For a single set of RDCs and a structural model, four different possible orientations with respect to the alignment tensor are possible. This translates into four unique combinations of relative orientations for a heterodimeric protein or a complex, and three for a homodimeric protein because of restrictions imposed by the C2 symmetry 20. A unique combination of relative orientations can be derived via a second set of RDCs in an independent alignment medium10. However, the unique relative orientation can also be derived using SAXS data, provided that the subunit structure is sufficiently asymmetric, well defined and an efficient search algorithm is available. A special case, in which a subunit structure was highly elongated, has been reported for a RNA:RNA complex21. Although most protein structures are more globular than nucleic acids, they tend to be mostly asymmetric, which makes it feasible to determine the relative orientation as well as relative position of two components using SAXS. In cases where ambiguity remains due to shape degeneracy, this uncertainty can be resolved with sparse distance information that can readily be obtained by various means. It should be pointed out that without a specific distance restraint(s), the simulated annealing (SA) and molecular dynamics (MD) calculation will not automatically result in the correct architectures of the complex, given a set of discrete orientations and SAXS data restraints. Here, we present an integrated approach that is implemented in the program ‘Global Architecture derived from SAXS and RDC (GASR), and demonstrate the utility of our methodology using five distinct systems.
An overview flowchart of the GASR program is shown in Figure 1. The computationally-intense core subroutines of the GASR program were written in C and wrapped in Python. A sample input file that was used for calculating the GB1 structure is provided in Supporting Information. The best fit to the scattering data is found using grid searches (Figure 2A) in translational space using spherical polar coordinates (, θ, r) with components such as subunits or domains being treated as rigid bodies whose relative orientations are fixed, with r as the distance between the centers of masses of the subunits. In order to increase the computational speed of the search algorithm, the geometric center of one of the subunits (in the case of a heterodimer, the larger subunit) is kept fixed in one of four possible orientations, with the second subunit translated relative to the first on a coarse grid of 1.0 Å for r, and 10° for both and θ, and later on a fine grid of 1.0 Å and an angular one (θ and ) of 1°. The search boundaries are defined by Rg, Dmax, and Dmin, the respective radius of gyration, and the maximum and minimum distances between any pair of heavy atoms within the two subunits. Dmax is estimated from the pair-distance distribution function, PDDF, derived from experimental SAXS data, as well as the approximate dimension according to the subunit or domain sizes. Dmax is usually set with an error of ±10 Å to account for the larger uncertainty in estimating this value based on PDDF and initial component structures. Dmin was set to 1.5 – 3.0 Å, depending on whether the domains are covalently (dual domain proteins) or non-covalently linked. In the first step, the program filters out gross outliers that do not satisfy the boundary conditions at each grid point. Optional restraints such as a C2-symmetry axis in a homodimer or a heuristic inter-subunit distance, if applicable, can also be turned on in the search algorithm to accelerate the search.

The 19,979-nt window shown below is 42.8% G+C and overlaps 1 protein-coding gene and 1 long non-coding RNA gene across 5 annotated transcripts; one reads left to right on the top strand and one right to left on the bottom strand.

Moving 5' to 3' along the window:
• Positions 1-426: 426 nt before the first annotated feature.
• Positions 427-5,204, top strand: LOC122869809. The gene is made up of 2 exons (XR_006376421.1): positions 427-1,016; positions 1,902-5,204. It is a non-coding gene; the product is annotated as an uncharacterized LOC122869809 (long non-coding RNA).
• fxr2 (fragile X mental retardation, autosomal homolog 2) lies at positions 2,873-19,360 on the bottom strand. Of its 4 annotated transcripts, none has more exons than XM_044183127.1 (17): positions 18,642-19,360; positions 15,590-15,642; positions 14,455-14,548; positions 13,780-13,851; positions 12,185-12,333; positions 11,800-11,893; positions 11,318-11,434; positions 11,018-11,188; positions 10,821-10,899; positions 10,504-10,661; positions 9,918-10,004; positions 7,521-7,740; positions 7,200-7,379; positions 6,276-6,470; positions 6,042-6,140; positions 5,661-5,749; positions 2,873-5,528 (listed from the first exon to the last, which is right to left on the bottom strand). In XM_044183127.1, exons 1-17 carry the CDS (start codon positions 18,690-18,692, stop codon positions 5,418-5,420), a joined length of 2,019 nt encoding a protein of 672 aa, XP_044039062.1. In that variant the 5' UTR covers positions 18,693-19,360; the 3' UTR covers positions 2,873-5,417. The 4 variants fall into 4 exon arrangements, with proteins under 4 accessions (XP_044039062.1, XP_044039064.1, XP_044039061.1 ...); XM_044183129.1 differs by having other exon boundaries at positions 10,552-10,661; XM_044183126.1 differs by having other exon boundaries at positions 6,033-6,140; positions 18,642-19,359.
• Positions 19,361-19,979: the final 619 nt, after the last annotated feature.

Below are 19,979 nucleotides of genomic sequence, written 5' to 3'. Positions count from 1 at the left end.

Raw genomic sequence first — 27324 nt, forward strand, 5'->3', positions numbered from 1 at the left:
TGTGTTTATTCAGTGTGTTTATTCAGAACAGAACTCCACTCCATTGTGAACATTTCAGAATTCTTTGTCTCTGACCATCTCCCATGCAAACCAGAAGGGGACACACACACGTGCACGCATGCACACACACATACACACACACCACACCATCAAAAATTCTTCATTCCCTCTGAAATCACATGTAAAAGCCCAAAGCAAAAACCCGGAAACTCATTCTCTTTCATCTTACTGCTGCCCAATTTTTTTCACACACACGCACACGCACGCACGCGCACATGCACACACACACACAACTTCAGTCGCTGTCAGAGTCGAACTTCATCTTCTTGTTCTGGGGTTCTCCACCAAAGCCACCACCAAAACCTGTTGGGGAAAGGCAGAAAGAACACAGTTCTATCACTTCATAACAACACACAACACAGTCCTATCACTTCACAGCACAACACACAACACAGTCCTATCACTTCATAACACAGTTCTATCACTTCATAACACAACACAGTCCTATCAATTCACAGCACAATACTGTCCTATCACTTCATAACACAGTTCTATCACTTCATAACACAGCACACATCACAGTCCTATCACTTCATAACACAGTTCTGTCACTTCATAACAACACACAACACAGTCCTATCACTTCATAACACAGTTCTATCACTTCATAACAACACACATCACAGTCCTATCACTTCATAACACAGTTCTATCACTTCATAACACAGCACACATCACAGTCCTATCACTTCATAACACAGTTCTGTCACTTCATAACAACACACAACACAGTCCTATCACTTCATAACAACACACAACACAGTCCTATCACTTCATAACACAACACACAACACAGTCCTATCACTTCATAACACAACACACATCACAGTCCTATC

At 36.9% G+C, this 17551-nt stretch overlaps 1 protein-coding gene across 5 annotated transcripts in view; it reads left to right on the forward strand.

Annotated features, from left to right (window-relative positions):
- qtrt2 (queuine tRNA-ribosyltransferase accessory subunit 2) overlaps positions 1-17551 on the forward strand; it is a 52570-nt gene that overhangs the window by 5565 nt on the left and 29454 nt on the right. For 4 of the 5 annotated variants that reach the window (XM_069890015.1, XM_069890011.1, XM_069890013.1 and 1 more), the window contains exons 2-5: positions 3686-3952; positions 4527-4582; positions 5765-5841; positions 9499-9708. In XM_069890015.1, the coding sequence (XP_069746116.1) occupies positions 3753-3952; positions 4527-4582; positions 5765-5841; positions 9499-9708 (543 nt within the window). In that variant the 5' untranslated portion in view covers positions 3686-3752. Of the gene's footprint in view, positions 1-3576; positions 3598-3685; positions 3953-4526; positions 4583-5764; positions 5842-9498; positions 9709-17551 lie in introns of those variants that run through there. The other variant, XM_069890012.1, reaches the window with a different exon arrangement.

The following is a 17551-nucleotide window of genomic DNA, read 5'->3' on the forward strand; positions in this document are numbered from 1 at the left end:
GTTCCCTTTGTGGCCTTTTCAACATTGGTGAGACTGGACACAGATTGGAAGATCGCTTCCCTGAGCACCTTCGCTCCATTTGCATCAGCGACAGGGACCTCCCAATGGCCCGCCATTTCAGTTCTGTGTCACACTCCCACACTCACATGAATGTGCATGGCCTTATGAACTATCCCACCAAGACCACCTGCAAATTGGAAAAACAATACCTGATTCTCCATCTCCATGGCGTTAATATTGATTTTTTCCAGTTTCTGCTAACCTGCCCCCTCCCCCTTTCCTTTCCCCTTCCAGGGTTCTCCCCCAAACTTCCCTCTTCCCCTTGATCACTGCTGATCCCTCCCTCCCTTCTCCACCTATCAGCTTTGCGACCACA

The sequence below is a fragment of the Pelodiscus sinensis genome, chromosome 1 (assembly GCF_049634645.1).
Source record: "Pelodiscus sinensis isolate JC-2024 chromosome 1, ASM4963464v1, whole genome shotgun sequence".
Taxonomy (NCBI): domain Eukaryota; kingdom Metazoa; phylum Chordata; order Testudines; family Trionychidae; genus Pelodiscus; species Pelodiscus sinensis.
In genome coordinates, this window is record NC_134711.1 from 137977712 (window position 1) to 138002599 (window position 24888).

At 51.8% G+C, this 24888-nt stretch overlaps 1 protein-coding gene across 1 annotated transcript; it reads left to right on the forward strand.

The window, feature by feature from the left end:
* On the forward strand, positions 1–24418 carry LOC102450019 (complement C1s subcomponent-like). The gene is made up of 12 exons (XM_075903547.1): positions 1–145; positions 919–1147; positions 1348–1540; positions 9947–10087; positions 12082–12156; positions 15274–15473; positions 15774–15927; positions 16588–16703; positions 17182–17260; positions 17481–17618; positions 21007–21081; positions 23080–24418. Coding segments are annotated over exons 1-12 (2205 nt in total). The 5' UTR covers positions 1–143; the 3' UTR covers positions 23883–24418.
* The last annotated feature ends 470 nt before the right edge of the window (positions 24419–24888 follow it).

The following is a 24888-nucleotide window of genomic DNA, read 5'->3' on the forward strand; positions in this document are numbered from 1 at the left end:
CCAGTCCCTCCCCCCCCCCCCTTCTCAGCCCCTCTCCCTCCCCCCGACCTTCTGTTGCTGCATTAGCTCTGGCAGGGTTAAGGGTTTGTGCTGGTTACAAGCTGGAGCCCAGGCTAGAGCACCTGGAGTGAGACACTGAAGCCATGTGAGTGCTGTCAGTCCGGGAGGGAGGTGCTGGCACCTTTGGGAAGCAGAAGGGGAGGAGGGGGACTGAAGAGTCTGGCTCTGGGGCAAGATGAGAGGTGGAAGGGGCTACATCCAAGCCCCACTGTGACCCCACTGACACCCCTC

The orientation-averaged scattering intensity, I(q), is calculated using the Debye formula:
where q is the momentum transfer vector expressed as (4π/λ)sin θ; λ is the X-ray wavelength; 2θ is the scattering angle; I (q) is the scattered intensity at q; and rj,k is the distance between jth and kth atoms; and N is the number of atoms. Aj (q ) and Ak (q) are the apparent form factors for the jth and kth atoms, or the atomic groups, such as CHx, NHx, OH with considering the effect of the portion of excluded solvent22 Calculating the scattering profile using Eq. 1 is a time-consuming step in the grid-search. To speed up the calculation for a two-subunit system in the rigid-body grid search, we re-wrote the Debye equation (Eq. 1) as: